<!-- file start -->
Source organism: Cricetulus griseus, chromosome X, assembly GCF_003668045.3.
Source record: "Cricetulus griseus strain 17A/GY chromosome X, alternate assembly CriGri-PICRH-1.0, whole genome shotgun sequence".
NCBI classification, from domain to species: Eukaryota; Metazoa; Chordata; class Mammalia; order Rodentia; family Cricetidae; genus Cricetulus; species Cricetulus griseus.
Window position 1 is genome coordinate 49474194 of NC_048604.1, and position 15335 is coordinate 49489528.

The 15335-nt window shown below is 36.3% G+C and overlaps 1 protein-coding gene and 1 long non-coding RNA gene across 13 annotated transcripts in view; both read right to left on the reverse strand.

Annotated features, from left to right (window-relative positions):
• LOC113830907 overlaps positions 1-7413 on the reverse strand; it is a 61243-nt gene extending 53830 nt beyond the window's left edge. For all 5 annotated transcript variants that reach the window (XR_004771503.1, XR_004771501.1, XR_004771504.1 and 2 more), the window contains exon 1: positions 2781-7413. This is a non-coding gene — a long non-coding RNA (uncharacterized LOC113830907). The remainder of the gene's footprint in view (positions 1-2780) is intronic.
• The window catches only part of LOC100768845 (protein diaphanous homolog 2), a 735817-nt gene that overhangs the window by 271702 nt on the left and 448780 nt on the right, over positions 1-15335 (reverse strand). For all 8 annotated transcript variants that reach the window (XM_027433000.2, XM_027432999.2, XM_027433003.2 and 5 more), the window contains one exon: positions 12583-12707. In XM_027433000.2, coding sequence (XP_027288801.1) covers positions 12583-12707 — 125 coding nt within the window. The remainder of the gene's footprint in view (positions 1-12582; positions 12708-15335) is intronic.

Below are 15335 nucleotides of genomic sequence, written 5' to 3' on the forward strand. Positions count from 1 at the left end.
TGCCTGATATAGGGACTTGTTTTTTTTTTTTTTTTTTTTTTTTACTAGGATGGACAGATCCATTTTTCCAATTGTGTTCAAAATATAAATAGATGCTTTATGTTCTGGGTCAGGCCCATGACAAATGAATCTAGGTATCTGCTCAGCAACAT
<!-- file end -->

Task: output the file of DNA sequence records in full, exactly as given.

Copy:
Source organism: Cricetulus griseus, chromosome X, assembly GCF_003668045.3.
Source record: "Cricetulus griseus strain 17A/GY chromosome X, alternate assembly CriGri-PICRH-1.0, whole genome shotgun sequence".
NCBI classification, from domain to species: Eukaryota; Metazoa; Chordata; class Mammalia; order Rodentia; family Cricetidae; genus Cricetulus; species Cricetulus griseus.
Window position 1 is genome coordinate 49474194 of NC_048604.1, and position 15335 is coordinate 49489528.

The 15335-nt window shown below is 36.3% G+C and overlaps 1 protein-coding gene and 1 long non-coding RNA gene across 13 annotated transcripts in view; both read right to left on the reverse strand.

Annotated features, from left to right (window-relative positions):
• LOC113830907 overlaps positions 1-7413 on the reverse strand; it is a 61243-nt gene extending 53830 nt beyond the window's left edge. For all 5 annotated transcript variants that reach the window (XR_004771503.1, XR_004771501.1, XR_004771504.1 and 2 more), the window contains exon 1: positions 2781-7413. This is a non-coding gene — a long non-coding RNA (uncharacterized LOC113830907). The remainder of the gene's footprint in view (positions 1-2780) is intronic.
• The window catches only part of LOC100768845 (protein diaphanous homolog 2), a 735817-nt gene that overhangs the window by 271702 nt on the left and 448780 nt on the right, over positions 1-15335 (reverse strand). For all 8 annotated transcript variants that reach the window (XM_027433000.2, XM_027432999.2, XM_027433003.2 and 5 more), the window contains one exon: positions 12583-12707. In XM_027433000.2, coding sequence (XP_027288801.1) covers positions 12583-12707 — 125 coding nt within the window. The remainder of the gene's footprint in view (positions 1-12582; positions 12708-15335) is intronic.

Below are 15335 nucleotides of genomic sequence, written 5' to 3' on the forward strand. Positions count from 1 at the left end.
TGCCTGATATAGGGACTTGTTTTTTTTTTTTTTTTTTTTTTTTACTAGGATGGACAGATCCATTTTTCCAATTGTGTTCAAAATATAAATAGATGCTTTATGTTCTGGGTCAGGCCCATGACAAATGAATCTAGGTATCTGCTCAGCAACAT